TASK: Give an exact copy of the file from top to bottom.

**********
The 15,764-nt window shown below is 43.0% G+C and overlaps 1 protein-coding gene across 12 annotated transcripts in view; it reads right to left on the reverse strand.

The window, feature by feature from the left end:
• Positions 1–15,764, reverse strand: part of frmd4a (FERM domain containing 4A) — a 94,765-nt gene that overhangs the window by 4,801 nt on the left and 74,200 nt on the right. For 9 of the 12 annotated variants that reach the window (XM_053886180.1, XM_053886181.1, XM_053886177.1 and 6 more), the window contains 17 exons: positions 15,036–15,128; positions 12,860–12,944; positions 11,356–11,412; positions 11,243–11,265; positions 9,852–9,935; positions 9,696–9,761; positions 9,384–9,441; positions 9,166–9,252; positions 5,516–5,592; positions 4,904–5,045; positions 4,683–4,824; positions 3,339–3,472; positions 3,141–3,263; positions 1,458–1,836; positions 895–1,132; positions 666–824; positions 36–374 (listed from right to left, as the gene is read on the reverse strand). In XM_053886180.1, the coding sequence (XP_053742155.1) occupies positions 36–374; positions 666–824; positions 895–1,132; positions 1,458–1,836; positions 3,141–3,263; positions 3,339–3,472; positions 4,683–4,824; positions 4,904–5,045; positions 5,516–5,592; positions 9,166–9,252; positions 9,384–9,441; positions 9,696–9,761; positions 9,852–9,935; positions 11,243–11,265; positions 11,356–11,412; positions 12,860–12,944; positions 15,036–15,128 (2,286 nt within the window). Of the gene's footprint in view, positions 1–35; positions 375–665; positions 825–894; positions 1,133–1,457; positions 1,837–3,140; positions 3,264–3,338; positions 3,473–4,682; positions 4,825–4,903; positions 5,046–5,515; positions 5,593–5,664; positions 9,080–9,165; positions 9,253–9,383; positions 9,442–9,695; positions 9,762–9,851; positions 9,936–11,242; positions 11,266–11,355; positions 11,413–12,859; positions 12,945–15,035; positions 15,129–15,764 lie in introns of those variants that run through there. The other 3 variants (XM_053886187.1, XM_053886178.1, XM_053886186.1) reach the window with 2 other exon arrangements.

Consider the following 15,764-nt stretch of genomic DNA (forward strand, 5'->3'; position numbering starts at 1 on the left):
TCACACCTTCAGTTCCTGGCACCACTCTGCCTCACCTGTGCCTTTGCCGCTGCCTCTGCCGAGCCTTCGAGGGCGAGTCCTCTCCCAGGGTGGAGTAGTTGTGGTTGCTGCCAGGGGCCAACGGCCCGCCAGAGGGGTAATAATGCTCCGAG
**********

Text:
The 15,764-nt window shown below is 43.0% G+C and overlaps 1 protein-coding gene across 12 annotated transcripts in view; it reads right to left on the reverse strand.

The window, feature by feature from the left end:
• Positions 1–15,764, reverse strand: part of frmd4a (FERM domain containing 4A) — a 94,765-nt gene that overhangs the window by 4,801 nt on the left and 74,200 nt on the right. For 9 of the 12 annotated variants that reach the window (XM_053886180.1, XM_053886181.1, XM_053886177.1 and 6 more), the window contains 17 exons: positions 15,036–15,128; positions 12,860–12,944; positions 11,356–11,412; positions 11,243–11,265; positions 9,852–9,935; positions 9,696–9,761; positions 9,384–9,441; positions 9,166–9,252; positions 5,516–5,592; positions 4,904–5,045; positions 4,683–4,824; positions 3,339–3,472; positions 3,141–3,263; positions 1,458–1,836; positions 895–1,132; positions 666–824; positions 36–374 (listed from right to left, as the gene is read on the reverse strand). In XM_053886180.1, the coding sequence (XP_053742155.1) occupies positions 36–374; positions 666–824; positions 895–1,132; positions 1,458–1,836; positions 3,141–3,263; positions 3,339–3,472; positions 4,683–4,824; positions 4,904–5,045; positions 5,516–5,592; positions 9,166–9,252; positions 9,384–9,441; positions 9,696–9,761; positions 9,852–9,935; positions 11,243–11,265; positions 11,356–11,412; positions 12,860–12,944; positions 15,036–15,128 (2,286 nt within the window). Of the gene's footprint in view, positions 1–35; positions 375–665; positions 825–894; positions 1,133–1,457; positions 1,837–3,140; positions 3,264–3,338; positions 3,473–4,682; positions 4,825–4,903; positions 5,046–5,515; positions 5,593–5,664; positions 9,080–9,165; positions 9,253–9,383; positions 9,442–9,695; positions 9,762–9,851; positions 9,936–11,242; positions 11,266–11,355; positions 11,413–12,859; positions 12,945–15,035; positions 15,129–15,764 lie in introns of those variants that run through there. The other 3 variants (XM_053886187.1, XM_053886178.1, XM_053886186.1) reach the window with 2 other exon arrangements.

Consider the following 15,764-nt stretch of genomic DNA (forward strand, 5'->3'; position numbering starts at 1 on the left):
TCACACCTTCAGTTCCTGGCACCACTCTGCCTCACCTGTGCCTTTGCCGCTGCCTCTGCCGAGCCTTCGAGGGCGAGTCCTCTCCCAGGGTGGAGTAGTTGTGGTTGCTGCCAGGGGCCAACGGCCCGCCAGAGGGGTAATAATGCTCCGAG